High-redshift Galaxies and Black Holes Detectable with the JWST: A Population Synthesis Model from Infrared to X-Rays
AffiliationUniv Arizona, Steward Observ
MetadataShow full item record
PublisherIOP PUBLISHING LTD
CitationHigh-redshift Galaxies and Black Holes Detectable with the JWST: A Population Synthesis Model from Infrared to X-Rays 2017, 849 (2):155 The Astrophysical Journal
JournalThe Astrophysical Journal
Rights© 2017. The American Astronomical Society. All rights reserved.
Collection InformationThis item from the UA Faculty Publications collection is made available by the University of Arizona with support from the University of Arizona Libraries. If you have questions, please contact us at email@example.com.
AbstractThe first billion years of the Universe has been a pivotal time: stars, black holes (BHs), and galaxies formed and assembled, sowing the seeds of galaxies as we know them today. Detecting, identifying, and understanding the first galaxies and BHs is one of the current observational and theoretical challenges in galaxy formation. In this paper we present a population synthesis model aimed at galaxies, BHs, and active galactic nuclei (AGNs) at high redshift. The model builds a population based on empirical relations. The spectral energy distribution of galaxies is determined by age and metallicity, and that of AGNs by BH mass and accretion rate. We validate the model against observations, and predict properties of galaxies and AGN in other wavelength and/or luminosity ranges, estimating the contamination of stellar populations (normal stars and high-mass X-ray binaries) for AGN searches from the infrared to X-rays, and vice versa for galaxy searches. For high-redshift galaxies with stellar ages <1 Gyr, we find that disentangling stellar and AGN emission is challenging at restframe UV/optical wavelengths, while high-mass X-ray binaries become more important sources of confusion in X-rays. We propose a color-color selection in the James Webb Space Telescope bands to separate AGN versus star-dominated galaxies in photometric observations. We also estimate the AGN contribution, with respect to massive, hot, and metal-poor stars, at driving high-ionization lines, such as C IV and He II. Finally, we test the influence of the minimum BH mass and occupation fraction of BHs in low-mass galaxies on the restframe UV/near-IR and X-ray AGN luminosity function.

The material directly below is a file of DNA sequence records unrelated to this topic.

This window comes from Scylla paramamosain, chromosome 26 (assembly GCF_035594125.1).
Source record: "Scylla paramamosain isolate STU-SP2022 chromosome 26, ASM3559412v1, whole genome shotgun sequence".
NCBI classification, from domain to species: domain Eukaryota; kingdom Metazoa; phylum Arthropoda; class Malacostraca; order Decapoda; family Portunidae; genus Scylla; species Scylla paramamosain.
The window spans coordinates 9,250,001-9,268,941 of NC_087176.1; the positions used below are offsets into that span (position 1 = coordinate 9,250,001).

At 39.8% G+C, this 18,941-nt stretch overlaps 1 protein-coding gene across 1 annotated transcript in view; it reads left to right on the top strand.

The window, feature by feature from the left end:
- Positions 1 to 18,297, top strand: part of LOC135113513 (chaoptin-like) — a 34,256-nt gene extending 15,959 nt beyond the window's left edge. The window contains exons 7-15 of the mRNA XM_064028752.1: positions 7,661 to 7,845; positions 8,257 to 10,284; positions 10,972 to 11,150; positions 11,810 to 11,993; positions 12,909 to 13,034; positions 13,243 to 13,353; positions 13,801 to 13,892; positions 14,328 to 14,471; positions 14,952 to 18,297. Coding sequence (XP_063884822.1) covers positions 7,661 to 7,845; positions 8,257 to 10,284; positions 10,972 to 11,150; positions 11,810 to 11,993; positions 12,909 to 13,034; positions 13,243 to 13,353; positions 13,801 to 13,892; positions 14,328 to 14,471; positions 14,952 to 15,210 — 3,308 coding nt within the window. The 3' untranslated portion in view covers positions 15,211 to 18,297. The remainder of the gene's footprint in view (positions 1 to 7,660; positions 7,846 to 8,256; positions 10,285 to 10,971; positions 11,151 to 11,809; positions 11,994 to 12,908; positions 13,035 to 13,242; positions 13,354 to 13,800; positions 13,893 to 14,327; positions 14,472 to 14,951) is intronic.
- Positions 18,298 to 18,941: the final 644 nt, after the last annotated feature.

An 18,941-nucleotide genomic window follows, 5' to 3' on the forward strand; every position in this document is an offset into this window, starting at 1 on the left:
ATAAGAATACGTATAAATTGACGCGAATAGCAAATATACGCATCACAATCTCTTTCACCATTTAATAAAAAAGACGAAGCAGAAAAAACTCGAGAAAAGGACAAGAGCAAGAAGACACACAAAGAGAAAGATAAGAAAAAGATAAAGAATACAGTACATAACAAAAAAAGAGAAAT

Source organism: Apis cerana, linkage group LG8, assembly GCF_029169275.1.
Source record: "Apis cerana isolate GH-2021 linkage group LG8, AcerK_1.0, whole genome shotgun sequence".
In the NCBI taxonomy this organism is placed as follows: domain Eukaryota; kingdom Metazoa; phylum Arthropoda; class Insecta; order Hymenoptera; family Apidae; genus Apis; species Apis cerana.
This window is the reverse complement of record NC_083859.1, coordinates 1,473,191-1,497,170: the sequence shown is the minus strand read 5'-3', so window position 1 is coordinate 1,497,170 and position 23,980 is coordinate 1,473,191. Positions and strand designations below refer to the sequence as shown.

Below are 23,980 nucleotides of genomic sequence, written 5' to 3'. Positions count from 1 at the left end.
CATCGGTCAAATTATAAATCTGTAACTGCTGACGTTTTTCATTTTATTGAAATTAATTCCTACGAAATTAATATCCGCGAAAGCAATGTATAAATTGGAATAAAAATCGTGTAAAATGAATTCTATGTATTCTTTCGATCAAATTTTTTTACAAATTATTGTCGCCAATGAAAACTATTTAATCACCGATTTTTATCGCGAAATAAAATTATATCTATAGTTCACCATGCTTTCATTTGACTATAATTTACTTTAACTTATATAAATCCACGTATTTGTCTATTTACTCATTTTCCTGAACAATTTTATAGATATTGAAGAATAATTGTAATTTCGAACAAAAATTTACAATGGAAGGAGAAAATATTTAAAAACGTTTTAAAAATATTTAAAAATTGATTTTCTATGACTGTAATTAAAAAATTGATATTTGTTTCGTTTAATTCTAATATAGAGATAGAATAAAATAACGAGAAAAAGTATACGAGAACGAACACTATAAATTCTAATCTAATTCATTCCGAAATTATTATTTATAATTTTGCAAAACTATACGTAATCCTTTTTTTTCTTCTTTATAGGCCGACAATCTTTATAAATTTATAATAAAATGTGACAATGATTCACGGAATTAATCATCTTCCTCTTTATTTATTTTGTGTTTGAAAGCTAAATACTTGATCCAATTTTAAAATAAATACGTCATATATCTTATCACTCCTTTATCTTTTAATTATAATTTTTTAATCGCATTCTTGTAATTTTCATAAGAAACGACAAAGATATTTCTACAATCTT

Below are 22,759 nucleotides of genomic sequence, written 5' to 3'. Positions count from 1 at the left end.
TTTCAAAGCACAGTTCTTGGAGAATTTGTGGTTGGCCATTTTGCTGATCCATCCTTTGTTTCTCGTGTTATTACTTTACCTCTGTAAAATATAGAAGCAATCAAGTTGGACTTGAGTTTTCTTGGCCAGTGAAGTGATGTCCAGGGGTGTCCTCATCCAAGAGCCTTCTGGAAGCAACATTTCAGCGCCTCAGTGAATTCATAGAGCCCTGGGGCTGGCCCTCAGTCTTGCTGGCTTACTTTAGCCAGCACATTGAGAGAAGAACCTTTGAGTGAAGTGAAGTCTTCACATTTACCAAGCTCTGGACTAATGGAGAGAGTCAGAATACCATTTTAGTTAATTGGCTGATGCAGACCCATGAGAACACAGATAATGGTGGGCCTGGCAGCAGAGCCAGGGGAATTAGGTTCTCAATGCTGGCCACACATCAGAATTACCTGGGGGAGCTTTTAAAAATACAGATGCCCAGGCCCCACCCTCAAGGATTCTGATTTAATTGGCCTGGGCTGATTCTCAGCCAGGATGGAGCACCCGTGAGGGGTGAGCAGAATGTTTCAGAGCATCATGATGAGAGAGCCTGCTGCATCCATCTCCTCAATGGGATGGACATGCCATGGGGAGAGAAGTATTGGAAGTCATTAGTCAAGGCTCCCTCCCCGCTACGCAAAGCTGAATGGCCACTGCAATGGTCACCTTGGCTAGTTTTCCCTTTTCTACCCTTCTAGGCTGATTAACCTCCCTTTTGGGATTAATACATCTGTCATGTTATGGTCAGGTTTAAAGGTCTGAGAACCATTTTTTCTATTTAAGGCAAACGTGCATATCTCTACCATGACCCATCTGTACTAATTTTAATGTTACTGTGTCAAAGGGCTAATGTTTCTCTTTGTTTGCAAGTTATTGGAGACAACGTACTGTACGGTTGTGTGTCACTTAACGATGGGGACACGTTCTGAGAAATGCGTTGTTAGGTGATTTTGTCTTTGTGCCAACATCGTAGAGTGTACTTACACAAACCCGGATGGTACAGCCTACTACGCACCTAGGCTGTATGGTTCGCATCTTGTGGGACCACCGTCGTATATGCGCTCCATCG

VersionFinal published version
SponsorsEuropean Research Council under the European Community's Seventh Framework Programme ; NASA - Space Telescope Science Institute [HST-HF2-51347.001-A]; NASA [NAS 5-26555]